Rise and rise of the new Bake Off queen – but can Alison Can Alison Hammond stop TV being ‘hideously white’?
- Alison Hammond was recently revealed as the new host of Great British Bake Off
- ITV executives claim Channel 4 poached their star to fix its ‘diversity problem’
When Alison Hammond was revealed as the new host of Great British Bake Off last week, it confirmed her rise to the very top tier of British TV presenters.
But it has also provoked ire among ITV executives, who have privately expressed anger that Channel 4 poached their star to fix its ‘diversity problem’.
Because for all its attempts to be woke and inclusive, the rival broadcaster has been criticised for having not enough black faces among its big-name presenters.
While 48-year-old Hammond would hate any suggestion that the colour of her skin had a bearing on her landing the coveted job, her appearance alongside Noel Fielding, Prue Leith and Paul Hollywood in the Bake-Off tent when she replaces Matt Lucas will certainly help address the lack of on-screen diversity.
It is an industry-wide issue. More than 20 years after Greg Dyke branded the BBC ‘hideously white’ during his stint as director-general, all channels are still striving to hire more presenters and off-screen staff from ethnic minorities.
When Alison Hammond was revealed as the new host of Great British Bake Off last week, it confirmed her rise to the very top tier of British TV presenters
In 2019, The Mail on Sunday revealed that a whole day’s output on ITV, from 6am to midnight, featured just one non-white presenter, lunchtime newsreader Nina Hossain. The following year This Morning’s veteran editor Martin Frizell, now 64, vowed to address the problem. Keen to be seen as a pioneer of change, he told staff during a Zoom meeting in June 2020 that finding a black candidate ‘won’t be easy’.
Initially, he didn’t seem to realise that the answer was right under his nose in the programme’s bubbly showbiz reporter.
Ms Hammond, the daughter of Jamaican immigrants, joined the show soon after competing in Channel 4’s Big Brother in 2002. And over the years she grew her profile as a larger-than-life celebrity guest on other shows across the schedules, including ITV’s Loose Women, BBC’s Strictly and MasterChef and E4’s Celebs Go Dating.
But on This Morning executives continued to underestimate both her talents, and her appeal to viewers, and she maintained a relatively minor role.
With big-name presenters such as Fern Britton, Holly Willoughby, Phillip Schofield and husband-and-wife duo Eamonn Holmes and Ruth Langsford on the roster, it was hard for Hammond to break through and she got no more than a few minutes airtime each week as she was dispatched to interview celebrities or carry out ‘vox pops’ with the public.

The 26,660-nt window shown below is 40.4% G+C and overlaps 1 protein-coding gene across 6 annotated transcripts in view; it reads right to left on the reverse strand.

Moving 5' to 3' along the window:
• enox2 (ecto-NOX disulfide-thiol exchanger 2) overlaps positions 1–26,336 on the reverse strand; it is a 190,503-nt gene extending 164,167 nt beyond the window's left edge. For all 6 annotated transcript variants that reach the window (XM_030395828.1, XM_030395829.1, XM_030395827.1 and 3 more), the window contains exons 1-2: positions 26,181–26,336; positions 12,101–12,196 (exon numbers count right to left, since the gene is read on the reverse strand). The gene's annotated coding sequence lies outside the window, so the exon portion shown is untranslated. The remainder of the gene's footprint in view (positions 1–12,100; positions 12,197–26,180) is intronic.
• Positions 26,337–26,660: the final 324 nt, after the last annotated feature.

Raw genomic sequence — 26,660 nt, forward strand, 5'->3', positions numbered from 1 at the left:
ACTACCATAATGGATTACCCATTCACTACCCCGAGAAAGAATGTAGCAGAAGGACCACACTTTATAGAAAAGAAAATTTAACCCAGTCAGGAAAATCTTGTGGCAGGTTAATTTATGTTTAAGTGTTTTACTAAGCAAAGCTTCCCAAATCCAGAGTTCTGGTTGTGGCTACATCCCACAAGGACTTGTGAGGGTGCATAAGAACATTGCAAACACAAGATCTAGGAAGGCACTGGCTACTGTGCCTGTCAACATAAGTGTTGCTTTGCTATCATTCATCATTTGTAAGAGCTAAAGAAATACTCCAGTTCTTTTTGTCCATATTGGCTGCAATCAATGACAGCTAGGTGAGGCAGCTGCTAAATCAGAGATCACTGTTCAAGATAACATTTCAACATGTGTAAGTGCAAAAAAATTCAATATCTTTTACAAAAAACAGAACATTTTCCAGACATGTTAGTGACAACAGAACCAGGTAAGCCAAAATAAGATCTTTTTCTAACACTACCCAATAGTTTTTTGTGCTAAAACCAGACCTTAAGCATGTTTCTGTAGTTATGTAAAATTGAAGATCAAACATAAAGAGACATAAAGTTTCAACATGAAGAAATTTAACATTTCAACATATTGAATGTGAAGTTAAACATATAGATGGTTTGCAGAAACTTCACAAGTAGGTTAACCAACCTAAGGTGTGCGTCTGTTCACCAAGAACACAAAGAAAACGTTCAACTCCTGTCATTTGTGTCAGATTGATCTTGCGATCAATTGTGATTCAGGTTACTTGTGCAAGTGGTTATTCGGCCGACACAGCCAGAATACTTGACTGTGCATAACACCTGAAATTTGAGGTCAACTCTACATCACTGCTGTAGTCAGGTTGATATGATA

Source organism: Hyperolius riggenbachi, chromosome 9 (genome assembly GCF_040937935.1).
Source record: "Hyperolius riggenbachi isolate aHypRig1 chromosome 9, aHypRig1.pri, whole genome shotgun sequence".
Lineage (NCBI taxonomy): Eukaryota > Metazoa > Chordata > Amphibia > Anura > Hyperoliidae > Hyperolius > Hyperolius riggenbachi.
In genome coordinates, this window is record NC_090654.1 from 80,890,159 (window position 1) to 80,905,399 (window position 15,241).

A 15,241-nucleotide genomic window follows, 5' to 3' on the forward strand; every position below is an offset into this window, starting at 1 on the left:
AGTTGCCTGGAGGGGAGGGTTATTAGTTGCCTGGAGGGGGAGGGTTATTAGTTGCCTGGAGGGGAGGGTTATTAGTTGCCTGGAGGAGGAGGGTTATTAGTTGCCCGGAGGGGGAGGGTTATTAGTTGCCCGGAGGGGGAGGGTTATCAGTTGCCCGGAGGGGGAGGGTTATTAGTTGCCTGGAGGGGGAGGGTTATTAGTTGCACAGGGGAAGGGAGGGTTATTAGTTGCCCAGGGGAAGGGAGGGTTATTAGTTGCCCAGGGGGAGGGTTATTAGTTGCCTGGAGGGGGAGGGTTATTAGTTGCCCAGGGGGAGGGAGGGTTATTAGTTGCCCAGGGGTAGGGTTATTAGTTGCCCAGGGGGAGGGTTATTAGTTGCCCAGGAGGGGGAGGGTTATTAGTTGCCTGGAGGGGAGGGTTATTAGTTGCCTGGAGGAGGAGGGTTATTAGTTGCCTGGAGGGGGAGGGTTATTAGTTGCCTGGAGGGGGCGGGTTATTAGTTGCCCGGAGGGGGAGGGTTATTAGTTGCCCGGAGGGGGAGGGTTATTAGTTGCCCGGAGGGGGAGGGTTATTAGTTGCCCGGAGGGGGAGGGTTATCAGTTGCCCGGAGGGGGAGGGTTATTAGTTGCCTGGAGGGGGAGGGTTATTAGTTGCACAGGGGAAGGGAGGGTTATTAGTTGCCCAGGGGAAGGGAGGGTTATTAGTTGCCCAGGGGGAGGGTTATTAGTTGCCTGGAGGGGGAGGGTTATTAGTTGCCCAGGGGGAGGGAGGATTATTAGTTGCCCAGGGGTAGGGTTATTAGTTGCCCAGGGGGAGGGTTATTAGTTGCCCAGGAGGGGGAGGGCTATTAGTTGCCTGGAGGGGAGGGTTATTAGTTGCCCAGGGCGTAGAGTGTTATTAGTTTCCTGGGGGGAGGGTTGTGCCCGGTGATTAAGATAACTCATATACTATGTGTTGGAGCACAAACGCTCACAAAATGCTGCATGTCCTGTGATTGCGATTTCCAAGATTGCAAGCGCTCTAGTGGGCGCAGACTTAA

But in 2021, ITV bosses axed Holmes and Langsford. Suddenly, a vacancy opened and after being on the sidelines for so long, Alison was asked to front the show on Fridays with the more experienced former X Factor host Dermot O’Leary.
Ratings shot up 44 per cent.
That she helped ITV address its own diversity problem is a bonus, although friends of the remarkably ‘unstarry’ Brummie say she finds the suggestion that was any part of the reason her long-standing friends were dropped from the show ‘uncomfortable’.
ITV executives have privately expressed anger that Channel 4 poached their star to fix its ‘diversity problem’. Pictured: Mary Nightingale and Alison Hammond on ‘Britain’s Best Dish – Celebrity Special’ TV Programme
Although they may have been slow to realise Hammond’s potential, ITV chiefs are incandescent that the star they nurtured has been poached for a primetime role on one of Channel 4’s most high-profile programmes. An industry insider said: ‘There has recently been a culture of other channels nicking ITV talent that it has grown and nurtured. That is certainly true of Alison Hammond.
‘They discovered her, had her in their stable for years and then finally gave her a break.’ The BBC are equally jealous and bosses are scolding themselves over a missed opportunity, given the role Strictly played in raising her profile.
The mother of one has also been a judge on their Saturday night show I Can See Your Voice, which they recently axed after two series.
For its part, Channel 4 is delighted with its new signing, with chief content officer Ian Katz gushing: ‘Alison is effortlessly funny and the owner of the best laugh in Britain.’
Across the board, broadcasters are still trying to address their ‘diversity problem’ in mainstream shows and last month ITV featured its second all-black line-up on Loose Women. With sad inevitability, it attracted vile racist comments on social media, but as another viewer said in defence: ‘Dude, it’s been all-white for 20 years. Get a grip.’
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